He is a high quality one-inning reliever, and to get a quality reliever for that price *is* a deal. I'm surprised he didn't get more and/or a two year deal.

The problem is that Speier, Lopez, Ligtenberg, and de los Santos are also good/great one-inning relievers. Kershner was solid in 2003, and Haines looks like a good one-inning prospect as well.

Where are the long relievers? Are the Jays not going to carry one? Is Chen going to make the club out of camp?

I hope everyone likes 5-relievers-in-3-innings games, because it looks like the Jays are going to have a lot of them next year.


_Arne - Wednesday, January 07 2004 @ 05:40 PM EST (#81714) #
Why not Ordonez? Gomez is so marginal as a batter that there is really little difference to Ordonez. And with Ordonez the Jays would have had one of the best defenders at the one pivotal defensive positions.
_Rob - Wednesday, January 07 2004 @ 05:46 PM EST (#81715) #
Must have misread it Geoff -- Walker was "designated for assignment", which I take to mean he won't be back since he was dropped from the 40-man. That being said, I think Justin Miller will be the long man/emergency starter in April, unless he pitches well enough to bump Towers into the pen.
_Rob - Wednesday, January 07 2004 @ 05:50 PM EST (#81716) #
Oops, it looks like I misread things too -- make Adams the 7th man, not Miller. Missed that. :)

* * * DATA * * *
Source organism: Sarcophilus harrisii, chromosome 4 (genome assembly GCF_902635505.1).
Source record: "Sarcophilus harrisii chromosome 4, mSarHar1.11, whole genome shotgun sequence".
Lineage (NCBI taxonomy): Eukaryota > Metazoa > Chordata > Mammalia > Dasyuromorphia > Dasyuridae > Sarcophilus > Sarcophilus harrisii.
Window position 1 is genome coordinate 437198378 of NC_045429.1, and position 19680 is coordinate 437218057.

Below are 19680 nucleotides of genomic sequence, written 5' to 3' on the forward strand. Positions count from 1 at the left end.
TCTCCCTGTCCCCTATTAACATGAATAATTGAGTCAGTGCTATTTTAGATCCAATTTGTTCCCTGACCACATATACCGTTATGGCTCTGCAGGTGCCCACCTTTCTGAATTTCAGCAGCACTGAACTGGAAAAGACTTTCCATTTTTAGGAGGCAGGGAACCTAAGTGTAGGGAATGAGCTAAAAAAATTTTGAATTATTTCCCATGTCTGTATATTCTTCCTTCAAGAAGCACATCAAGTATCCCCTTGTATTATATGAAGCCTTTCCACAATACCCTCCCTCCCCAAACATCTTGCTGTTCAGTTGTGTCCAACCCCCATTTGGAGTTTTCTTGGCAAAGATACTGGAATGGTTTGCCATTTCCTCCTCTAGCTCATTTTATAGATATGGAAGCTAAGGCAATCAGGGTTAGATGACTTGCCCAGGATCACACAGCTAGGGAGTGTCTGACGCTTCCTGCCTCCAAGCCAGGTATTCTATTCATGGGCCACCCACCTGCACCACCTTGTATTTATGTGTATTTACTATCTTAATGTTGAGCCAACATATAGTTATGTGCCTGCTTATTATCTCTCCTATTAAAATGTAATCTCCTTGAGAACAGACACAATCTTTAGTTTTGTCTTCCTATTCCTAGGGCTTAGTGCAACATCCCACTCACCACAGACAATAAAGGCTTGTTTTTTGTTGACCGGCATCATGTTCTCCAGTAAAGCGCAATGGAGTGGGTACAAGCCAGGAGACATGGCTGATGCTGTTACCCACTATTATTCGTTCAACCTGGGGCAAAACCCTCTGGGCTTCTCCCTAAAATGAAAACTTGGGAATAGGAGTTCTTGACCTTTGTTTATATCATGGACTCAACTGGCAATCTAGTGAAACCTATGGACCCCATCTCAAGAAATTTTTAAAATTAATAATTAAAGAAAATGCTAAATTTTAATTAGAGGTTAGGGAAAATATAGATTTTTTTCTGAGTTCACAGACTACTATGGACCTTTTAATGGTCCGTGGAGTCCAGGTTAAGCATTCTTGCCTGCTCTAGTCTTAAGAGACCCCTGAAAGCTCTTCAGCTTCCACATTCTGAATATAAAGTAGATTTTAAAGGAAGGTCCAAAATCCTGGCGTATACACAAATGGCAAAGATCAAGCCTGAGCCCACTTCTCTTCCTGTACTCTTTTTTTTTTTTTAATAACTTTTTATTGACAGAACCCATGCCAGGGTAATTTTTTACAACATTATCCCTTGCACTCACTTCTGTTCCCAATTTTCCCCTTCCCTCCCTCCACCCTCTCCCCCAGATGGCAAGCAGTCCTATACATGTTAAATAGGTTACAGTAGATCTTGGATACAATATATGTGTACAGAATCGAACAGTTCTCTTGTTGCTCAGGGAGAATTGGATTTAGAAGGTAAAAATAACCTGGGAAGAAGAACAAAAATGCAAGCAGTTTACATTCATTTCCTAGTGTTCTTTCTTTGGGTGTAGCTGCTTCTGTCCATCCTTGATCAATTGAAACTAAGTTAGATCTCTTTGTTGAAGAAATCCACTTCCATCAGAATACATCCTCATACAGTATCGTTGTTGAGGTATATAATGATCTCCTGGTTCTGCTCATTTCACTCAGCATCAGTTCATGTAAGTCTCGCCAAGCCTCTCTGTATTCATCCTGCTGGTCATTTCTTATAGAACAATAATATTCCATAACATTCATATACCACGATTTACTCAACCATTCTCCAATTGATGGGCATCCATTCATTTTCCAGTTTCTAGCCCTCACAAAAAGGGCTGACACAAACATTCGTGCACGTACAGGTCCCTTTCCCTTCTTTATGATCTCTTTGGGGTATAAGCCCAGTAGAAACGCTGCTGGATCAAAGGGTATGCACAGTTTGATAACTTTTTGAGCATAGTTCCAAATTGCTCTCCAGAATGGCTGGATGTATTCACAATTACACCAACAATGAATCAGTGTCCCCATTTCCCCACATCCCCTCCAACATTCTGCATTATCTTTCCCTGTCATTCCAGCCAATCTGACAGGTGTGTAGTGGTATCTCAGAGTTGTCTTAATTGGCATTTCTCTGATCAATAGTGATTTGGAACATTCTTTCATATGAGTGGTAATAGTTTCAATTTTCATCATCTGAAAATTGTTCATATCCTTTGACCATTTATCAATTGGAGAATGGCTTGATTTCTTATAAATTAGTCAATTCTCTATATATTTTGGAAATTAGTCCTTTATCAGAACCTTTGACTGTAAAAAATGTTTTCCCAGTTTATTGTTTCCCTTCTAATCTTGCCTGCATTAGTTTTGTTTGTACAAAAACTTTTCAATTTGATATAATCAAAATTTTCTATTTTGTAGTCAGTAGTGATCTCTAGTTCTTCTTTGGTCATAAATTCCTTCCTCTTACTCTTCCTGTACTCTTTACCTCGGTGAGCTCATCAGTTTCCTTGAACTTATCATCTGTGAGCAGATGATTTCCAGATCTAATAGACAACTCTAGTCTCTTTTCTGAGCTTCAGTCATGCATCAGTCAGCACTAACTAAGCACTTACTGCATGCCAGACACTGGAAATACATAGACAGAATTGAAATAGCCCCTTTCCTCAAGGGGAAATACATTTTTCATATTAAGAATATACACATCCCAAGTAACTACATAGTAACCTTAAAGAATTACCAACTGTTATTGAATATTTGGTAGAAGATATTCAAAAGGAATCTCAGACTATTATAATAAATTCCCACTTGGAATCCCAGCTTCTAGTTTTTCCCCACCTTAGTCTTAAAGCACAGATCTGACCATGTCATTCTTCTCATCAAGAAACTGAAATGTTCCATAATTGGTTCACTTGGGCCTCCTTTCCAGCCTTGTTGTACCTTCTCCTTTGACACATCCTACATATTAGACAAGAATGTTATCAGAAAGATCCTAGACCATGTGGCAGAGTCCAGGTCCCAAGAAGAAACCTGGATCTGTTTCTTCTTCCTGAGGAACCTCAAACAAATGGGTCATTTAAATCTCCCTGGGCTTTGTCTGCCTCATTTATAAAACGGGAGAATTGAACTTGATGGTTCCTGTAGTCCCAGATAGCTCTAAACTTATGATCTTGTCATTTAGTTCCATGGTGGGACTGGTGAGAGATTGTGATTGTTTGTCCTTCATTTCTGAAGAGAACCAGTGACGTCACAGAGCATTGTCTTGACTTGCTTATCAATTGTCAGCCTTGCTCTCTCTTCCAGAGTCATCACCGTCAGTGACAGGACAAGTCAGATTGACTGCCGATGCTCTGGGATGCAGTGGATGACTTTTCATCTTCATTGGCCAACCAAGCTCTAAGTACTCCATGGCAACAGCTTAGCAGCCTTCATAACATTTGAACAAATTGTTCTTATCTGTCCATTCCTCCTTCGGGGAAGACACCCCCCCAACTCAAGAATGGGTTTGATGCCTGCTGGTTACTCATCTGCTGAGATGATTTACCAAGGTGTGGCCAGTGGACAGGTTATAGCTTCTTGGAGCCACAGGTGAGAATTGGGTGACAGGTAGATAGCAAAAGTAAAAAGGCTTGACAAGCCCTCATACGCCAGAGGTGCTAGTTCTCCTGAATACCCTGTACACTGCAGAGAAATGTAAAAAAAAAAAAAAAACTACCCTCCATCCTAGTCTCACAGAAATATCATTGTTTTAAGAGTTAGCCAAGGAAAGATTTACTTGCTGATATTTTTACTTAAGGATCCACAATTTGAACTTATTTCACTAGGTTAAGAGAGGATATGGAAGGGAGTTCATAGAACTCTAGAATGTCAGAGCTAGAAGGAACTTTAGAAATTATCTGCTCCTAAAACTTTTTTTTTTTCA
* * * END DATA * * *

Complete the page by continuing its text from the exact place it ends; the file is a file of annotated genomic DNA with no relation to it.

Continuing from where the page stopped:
_Matthew E - Wednesday, January 07 2004 @ 05:53 PM EST (#81717) #
The headline on is along the lines of 'Jays Sign Adams, Gomez'. Talk about missing the boat. 'Jays Sign Gomez, Adams' would have been much better in the sense that it would have pleased all the John Astin and Raul Julia fans out there.
_Ryan01 - Wednesday, January 07 2004 @ 05:53 PM EST (#81718) #
Rob, if Walker makes it's through waivers he should return to the Jays minor league system as I don't believe he has enough service time to refuse assignment. Though I believe he can also refuse assignment if he has been outrighted to the majors once already in his career. I'm not sure if he has been outrighted before or not though, anyone know?
_Chuck Van Den C - Wednesday, January 07 2004 @ 05:54 PM EST (#81719) #
I hope everyone likes 5-relievers-in-3-innings games, because it looks like the Jays are going to have a lot of them next year.

Off in a meadow, Carlos dances a jig.
Pepper Moffatt - Wednesday, January 07 2004 @ 05:56 PM EST (#81720) #
The headline on is along the lines of 'Jays Sign Adams, Gomez'. Talk about missing the boat. 'Jays Sign Gomez, Adams' would have been much better in the sense that it would have pleased all the John Astin and Raul Julia fans out there.

Didn't they get it right, seeing as his name is "Gomez Adams".

I mean, "Weakly Dominated Sign Moffatt, Mike" makes more sense than "Weakly Dominated Sign Mike, Moffatt"


Moffatt, Mike

(Weakly Dominated being the name of the slowpitch team I played for last year).
Coach - Wednesday, January 07 2004 @ 05:59 PM EST (#81721) #
Great work by J.P. and company. They have addressed every need and go into spring training with very few question marks and plenty of depth. There will be pressure on Chris Woodward to reduce his defensive lapses, but Gomez, as Jonny points out, could be very similar to Bordick if Woody can't seize the everyday job.